FWIW, I once lost my drivers license on vacation and didn’t realize it until the night before I went to board the flight home.

I managed to scrounge up enough ID to board the flight, the lucky charm was a very old temporary photo ID I was issued for a construction site. The ID card was over 10 years old and had nothing on it but my name, the name of the subcontractor I was working for and my photo. But it did the trick, along with my credit cards.

Here’s the clinker, which still baffles me.

I also had a clear full-sized photo of my drivers license, front and back - enlarged to iPad screen size. I thought this might be useful in my situation, but it wasn’t. In fact, the TSA officers refused to even look at it, they said it was completely and totally worthless as ID.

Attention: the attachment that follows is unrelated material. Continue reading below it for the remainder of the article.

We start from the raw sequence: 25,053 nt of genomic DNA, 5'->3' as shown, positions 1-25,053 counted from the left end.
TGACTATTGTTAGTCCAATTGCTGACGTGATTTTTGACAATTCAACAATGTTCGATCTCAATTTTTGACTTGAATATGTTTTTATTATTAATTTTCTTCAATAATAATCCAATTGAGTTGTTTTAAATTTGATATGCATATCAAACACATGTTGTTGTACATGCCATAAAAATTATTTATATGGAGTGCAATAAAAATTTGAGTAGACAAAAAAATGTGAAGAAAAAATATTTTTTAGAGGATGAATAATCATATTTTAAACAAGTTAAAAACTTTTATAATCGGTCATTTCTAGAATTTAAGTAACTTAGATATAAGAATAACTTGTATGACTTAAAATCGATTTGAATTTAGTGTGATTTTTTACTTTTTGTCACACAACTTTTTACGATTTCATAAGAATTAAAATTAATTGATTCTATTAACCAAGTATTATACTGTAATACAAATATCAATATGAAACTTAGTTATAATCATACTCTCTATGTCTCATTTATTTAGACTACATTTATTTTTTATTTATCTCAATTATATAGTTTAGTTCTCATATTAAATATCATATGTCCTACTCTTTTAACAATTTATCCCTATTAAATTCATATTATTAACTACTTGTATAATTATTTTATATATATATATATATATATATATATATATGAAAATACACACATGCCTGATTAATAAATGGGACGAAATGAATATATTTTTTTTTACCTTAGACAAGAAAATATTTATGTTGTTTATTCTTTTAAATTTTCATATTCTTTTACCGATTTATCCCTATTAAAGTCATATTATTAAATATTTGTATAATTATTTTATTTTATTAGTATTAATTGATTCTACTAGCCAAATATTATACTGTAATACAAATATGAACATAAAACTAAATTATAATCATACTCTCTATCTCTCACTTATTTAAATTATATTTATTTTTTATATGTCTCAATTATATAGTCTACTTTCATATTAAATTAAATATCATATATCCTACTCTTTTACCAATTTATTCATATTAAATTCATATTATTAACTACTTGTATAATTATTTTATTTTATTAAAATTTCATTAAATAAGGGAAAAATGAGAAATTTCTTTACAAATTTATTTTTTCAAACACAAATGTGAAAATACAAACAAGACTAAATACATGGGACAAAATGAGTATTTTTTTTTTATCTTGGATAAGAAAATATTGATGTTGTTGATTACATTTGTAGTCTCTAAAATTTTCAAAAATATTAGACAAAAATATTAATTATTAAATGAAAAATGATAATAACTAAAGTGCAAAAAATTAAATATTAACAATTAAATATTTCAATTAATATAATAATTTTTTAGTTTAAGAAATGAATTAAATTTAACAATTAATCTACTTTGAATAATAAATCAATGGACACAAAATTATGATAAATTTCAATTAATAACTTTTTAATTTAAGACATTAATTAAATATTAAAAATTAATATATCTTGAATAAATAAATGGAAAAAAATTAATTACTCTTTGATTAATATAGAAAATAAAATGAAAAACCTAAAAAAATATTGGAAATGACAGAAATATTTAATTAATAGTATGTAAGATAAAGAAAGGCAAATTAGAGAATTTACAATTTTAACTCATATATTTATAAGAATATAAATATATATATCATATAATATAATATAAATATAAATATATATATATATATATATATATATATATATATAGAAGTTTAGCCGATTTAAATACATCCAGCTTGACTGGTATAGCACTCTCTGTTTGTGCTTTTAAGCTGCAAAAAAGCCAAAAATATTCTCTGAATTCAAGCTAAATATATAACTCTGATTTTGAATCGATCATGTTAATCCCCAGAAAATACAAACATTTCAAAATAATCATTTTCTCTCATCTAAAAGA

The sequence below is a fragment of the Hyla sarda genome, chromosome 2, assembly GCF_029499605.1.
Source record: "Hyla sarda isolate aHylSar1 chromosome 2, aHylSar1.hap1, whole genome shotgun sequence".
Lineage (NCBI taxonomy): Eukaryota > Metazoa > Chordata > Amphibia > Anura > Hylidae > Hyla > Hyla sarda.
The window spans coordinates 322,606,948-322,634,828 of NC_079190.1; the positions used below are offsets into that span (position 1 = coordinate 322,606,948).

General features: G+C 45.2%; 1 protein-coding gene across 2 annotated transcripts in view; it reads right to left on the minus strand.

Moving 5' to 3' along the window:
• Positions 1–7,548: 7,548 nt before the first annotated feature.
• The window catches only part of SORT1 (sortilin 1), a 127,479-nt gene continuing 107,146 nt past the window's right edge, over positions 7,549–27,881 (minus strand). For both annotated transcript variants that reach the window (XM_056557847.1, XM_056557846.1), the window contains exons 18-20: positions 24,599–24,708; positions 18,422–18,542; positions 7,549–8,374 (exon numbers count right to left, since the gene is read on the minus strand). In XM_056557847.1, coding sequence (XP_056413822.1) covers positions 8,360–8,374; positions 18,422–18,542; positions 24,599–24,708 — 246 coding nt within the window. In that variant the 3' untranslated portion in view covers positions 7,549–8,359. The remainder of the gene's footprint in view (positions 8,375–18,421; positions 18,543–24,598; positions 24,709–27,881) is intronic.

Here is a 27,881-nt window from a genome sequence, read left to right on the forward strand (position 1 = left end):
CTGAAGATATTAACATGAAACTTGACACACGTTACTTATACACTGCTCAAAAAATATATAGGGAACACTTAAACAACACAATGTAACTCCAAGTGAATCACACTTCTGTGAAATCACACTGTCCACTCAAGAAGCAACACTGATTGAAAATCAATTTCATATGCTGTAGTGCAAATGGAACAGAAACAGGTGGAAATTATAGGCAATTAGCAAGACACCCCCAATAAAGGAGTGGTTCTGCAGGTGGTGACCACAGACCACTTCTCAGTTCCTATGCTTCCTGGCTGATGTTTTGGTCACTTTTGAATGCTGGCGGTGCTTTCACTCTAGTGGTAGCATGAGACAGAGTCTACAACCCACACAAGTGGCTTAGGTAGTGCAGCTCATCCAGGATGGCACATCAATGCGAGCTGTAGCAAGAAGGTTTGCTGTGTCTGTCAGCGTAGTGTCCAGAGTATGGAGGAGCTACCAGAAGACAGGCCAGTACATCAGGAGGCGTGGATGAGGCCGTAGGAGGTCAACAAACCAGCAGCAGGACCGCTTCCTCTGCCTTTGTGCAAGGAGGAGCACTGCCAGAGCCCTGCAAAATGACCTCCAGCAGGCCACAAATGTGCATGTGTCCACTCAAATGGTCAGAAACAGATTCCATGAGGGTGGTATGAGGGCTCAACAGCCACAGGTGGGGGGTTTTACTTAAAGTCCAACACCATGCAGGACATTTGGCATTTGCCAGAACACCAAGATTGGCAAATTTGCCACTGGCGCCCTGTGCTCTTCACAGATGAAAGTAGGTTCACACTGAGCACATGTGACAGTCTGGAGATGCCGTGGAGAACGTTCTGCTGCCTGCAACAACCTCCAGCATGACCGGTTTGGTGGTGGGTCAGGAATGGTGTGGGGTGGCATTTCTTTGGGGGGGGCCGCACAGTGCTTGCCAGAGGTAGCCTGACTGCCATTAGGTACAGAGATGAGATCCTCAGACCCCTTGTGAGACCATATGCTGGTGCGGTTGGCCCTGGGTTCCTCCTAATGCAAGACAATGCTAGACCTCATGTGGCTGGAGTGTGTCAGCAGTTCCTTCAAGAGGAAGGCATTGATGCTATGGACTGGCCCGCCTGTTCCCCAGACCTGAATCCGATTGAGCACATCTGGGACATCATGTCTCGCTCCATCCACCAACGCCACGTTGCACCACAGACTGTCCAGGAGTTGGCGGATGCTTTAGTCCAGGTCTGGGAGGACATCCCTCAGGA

Wow, that was hairy! It also makes no sense, but I have a feeling each officer uses more than a little personal judgment in deciding what works and what doesn’t. I’m glad you found a way out of that jam.

My birthday pretty much coincides with the end of the school year, and I left for Hawaii about 4 days after my birthday. Unfortunately, I had forgotten that I needed to renew my license, so it had expired. I guess the guy checking me when I left for the trip didn’t notice it had expired but, and again unfortunately, the guy checking me for the flight back did. Wow, he made a big deal of it and was threatening not to let me board. His superior noticed and intervened. I simply said, “I know it’s expired, but that doesn’t mean that I stopped being me the next day.” He looked at me and then let me pass. Sheesh.

From what I understand, there’s a difference between losing your passport in another country and losing your passport before you officially get to the other country (in between the plane and customs).

If you’re already in the country, you can figure it out with help from the embassy. But if you’re not there yet, you end up with stories like this: The smart traveler's guide to passports, visas and IDs - Elliott Report